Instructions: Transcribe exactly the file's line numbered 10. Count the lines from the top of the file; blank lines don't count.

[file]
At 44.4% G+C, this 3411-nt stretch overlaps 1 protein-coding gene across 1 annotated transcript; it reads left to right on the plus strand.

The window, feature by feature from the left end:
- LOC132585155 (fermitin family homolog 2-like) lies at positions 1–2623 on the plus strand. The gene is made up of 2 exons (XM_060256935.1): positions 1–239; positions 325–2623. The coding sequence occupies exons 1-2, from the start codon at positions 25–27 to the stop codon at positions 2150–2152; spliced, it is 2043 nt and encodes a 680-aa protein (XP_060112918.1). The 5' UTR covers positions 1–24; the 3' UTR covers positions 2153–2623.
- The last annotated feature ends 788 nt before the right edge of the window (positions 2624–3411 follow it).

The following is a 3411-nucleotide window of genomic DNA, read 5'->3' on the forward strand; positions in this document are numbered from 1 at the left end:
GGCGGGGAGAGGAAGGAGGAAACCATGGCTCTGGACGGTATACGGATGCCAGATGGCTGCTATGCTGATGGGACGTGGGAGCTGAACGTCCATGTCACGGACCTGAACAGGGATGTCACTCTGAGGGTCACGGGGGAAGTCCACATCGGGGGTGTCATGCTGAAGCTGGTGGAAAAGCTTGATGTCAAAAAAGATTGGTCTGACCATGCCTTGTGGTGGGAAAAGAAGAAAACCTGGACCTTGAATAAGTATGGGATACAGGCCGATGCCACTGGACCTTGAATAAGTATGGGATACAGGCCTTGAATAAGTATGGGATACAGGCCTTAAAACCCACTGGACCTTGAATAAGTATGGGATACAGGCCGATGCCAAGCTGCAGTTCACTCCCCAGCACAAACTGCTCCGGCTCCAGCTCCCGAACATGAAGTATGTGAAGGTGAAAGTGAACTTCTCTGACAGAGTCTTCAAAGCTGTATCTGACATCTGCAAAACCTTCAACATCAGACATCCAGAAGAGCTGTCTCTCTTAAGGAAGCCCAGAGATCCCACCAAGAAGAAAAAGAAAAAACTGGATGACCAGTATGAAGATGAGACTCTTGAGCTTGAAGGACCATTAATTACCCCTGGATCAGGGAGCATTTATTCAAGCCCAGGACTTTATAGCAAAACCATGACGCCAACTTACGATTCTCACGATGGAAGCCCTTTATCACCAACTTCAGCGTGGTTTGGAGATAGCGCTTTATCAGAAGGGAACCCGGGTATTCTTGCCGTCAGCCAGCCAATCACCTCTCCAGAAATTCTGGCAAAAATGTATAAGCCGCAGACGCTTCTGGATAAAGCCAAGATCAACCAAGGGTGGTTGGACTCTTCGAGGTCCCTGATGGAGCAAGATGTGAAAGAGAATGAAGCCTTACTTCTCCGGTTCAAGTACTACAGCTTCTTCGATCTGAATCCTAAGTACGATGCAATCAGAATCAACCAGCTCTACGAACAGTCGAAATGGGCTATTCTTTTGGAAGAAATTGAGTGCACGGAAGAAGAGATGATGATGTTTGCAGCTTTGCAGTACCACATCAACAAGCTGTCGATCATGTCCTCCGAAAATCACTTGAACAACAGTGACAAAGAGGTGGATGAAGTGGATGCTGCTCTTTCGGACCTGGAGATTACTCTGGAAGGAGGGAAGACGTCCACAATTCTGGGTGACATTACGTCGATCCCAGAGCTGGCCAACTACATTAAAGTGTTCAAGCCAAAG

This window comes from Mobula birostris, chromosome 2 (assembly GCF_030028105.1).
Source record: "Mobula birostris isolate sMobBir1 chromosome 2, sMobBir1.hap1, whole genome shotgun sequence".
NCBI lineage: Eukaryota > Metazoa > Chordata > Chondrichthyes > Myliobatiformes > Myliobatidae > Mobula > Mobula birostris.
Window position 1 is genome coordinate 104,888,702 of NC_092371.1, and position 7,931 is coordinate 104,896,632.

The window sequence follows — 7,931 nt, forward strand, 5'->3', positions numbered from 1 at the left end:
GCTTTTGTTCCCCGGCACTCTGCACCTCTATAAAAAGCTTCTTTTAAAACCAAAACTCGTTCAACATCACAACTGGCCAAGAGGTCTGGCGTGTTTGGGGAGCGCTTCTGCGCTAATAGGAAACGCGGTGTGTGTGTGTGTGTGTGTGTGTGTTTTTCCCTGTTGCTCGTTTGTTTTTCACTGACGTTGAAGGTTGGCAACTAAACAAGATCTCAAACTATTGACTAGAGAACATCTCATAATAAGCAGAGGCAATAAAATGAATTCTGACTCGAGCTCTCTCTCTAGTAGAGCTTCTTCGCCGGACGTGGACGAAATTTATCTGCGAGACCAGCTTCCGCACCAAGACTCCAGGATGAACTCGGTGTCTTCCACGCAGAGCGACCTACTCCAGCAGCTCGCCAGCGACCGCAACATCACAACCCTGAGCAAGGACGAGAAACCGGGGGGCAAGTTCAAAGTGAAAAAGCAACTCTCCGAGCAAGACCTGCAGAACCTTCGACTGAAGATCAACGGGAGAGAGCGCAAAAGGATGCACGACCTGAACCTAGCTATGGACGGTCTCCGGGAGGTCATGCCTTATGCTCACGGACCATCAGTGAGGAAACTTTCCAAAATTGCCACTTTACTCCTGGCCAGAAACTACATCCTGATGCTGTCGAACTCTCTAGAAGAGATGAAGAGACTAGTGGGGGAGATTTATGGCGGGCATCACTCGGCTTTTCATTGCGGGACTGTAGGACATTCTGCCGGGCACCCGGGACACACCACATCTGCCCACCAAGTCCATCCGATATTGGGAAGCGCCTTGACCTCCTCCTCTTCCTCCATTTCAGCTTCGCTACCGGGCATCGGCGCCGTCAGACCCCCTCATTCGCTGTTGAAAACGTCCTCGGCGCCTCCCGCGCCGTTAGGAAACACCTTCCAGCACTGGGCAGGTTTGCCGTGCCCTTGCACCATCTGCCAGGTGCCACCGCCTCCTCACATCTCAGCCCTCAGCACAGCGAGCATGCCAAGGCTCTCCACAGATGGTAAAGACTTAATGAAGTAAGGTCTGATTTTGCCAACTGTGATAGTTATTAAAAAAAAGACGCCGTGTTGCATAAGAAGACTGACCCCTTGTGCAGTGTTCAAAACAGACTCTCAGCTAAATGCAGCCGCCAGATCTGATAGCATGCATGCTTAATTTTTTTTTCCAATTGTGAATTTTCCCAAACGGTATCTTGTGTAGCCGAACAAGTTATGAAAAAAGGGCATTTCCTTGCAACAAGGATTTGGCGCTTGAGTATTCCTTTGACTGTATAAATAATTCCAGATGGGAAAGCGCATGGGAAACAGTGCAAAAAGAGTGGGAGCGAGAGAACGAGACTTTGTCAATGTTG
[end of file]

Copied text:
Window position 1 is genome coordinate 104,888,702 of NC_092371.1, and position 7,931 is coordinate 104,896,632.